The New Catholic Book Club Discusses 'The Patriarch'

Today marks the relaunch of the Catholic Book Club, a literary enterprise originally begun by the editors of America in 1928. In his introduction to the new club, Kevin Spinale, S.J., sketches the history and goals of the Catholic Book Club, and what it can offer to readers today.

On Friday March 22, Kevin lead a discussion of the first book chosen by the new CBC, The Patriarch by David Nasaw:

Advertisement

The life of Joseph P. Kennedy teaches us about the reality of urban and national politics in the U.S., the world wars, insights into the workings of American financial system, the personality and genius of FDR, the activity of a presidential campaign and the diminishment of a irrepressible man ground down by a string of personal tragedies. It is the history of a Catholic who dealt with prejudice and exclusion because of his Catholicism as well as a Catholic who was ultimately rejected by the institutional church in the United States. In short, it is the fascinating life of a man who embodies the complexities of human nature.

The Book Club exists to cultivate meaningful discussion about meaningful books. In order to facilitate discussion about the book, I offer some questions here for discussion. I welcome everyone to contribute answers to these questions, your own questions, or any reactions you have to Prof. Nasaw’s book.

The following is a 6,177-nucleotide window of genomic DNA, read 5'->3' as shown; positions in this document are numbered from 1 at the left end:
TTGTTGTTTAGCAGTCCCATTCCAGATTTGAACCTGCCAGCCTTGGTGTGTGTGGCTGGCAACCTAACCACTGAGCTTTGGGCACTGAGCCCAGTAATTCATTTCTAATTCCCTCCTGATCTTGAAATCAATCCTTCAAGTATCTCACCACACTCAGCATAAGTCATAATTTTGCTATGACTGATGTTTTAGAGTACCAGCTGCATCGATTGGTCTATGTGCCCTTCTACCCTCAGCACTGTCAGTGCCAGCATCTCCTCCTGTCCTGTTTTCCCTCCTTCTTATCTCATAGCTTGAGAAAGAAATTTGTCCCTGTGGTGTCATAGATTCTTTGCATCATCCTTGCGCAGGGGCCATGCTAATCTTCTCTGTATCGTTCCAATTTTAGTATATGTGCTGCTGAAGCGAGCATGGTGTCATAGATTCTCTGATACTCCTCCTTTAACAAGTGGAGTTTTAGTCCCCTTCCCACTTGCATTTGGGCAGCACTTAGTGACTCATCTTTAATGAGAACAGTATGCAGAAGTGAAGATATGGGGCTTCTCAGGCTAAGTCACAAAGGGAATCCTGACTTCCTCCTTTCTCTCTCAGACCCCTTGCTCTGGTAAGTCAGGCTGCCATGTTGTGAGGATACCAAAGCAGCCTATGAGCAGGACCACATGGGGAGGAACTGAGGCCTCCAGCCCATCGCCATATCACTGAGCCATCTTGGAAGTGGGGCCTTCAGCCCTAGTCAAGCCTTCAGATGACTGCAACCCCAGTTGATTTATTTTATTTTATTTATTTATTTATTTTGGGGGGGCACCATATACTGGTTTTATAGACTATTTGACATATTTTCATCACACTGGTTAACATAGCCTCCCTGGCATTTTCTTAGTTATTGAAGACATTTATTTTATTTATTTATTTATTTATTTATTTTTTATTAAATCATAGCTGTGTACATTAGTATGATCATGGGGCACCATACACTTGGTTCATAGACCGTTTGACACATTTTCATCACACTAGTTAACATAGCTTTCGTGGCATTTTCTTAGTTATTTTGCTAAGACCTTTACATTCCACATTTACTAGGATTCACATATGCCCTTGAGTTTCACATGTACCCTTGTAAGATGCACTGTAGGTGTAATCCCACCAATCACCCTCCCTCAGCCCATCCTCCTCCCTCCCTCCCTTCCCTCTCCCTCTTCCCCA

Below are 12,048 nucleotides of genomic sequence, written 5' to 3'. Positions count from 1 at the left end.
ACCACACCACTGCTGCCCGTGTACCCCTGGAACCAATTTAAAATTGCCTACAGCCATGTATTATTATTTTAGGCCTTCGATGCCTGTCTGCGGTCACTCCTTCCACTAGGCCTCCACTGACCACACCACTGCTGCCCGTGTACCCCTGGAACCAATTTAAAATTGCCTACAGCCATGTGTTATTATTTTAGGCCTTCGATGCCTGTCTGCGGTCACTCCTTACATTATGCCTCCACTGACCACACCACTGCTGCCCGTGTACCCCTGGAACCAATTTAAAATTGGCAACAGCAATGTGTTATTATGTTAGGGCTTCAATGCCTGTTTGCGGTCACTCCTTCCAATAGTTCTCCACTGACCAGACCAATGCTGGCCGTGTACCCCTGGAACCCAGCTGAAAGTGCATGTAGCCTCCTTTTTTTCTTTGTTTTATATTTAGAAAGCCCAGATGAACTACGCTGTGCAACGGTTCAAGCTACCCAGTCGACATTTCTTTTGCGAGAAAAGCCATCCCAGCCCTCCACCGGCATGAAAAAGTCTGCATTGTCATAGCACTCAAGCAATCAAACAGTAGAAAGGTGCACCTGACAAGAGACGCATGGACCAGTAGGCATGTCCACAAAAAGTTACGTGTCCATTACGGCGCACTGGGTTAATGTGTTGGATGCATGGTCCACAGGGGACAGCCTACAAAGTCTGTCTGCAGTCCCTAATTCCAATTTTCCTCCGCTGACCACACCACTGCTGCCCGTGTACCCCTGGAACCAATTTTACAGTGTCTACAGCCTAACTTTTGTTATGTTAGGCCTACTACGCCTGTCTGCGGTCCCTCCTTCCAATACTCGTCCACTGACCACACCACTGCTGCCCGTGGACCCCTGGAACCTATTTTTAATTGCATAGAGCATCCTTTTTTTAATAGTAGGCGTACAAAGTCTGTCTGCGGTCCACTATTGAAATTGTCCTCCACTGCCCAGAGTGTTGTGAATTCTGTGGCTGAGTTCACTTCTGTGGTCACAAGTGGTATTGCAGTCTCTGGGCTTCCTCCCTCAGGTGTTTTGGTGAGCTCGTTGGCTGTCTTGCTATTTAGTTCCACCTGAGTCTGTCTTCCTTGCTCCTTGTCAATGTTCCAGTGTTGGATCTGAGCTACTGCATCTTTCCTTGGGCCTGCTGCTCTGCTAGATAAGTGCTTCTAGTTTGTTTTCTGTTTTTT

1.  Having considered the entire life of Joseph Kennedy, from his days as “Honey Fitz’s son-in-law,” to his unrivaled financial success, to the death of his four eldest children and his own death, was Joseph Kennedy a happy man?

2.  Knowing both the affection he showed his children and the way he conducted his own personal life, was he a good father?

3.  Do you agree with Richard Cardinal Cushing’s assessment of the American Hierarchy’s rejection of John F. Kennedy as a presidential candidate in 1960? (Nasaw, p723-725)  How has the 1960 election affected Catholic candidates for political office in the United States today?

A podcast interview with David Nasaw will be posted online next week. In the meantime, we encourage you to pick up the book, read it all or just a few chapters, and join us for our discussion on March 22.

Comments are automatically closed two weeks after an article's initial publication. See our comments policy for more.
Nancy Walton-House
5 years 5 months ago
What time will the discussion be held on Friday 3/22? Will an archive of the discussion be posted on the website?

Advertisement

The latest from america

Pope Francis issued a letter to Catholics around the world Monday condemning the "crime" of priestly sexual abuse and its cover-up and demanding accountability.
Bishop Lawrence T. Persico of Erie, Pa., speaks during a meeting in late January at the headquarters of U.S. Conference of Catholic Bishops in Washington. (CNS photo/Tyler Orsburn)
“I think we need complete transparency if we’re going to get the trust of the people back,” said Erie Bishop Lawrence T. Persico.
Mélanie Thierry as Marguerite Duras in “Memoir of War.” © Music Box Films
The film tells the story of a woman who worked for the German-controlled Vichy government but secretly joined the Resistance movement.
A. W. Richard Sipe (photo: Facebook)
Sipe's research into celibacy and priestly sexual behavior helped guide the work of church leaders and others responding to the clergy sexual abuse crisis.
Catholic News ServiceAugust 17, 2018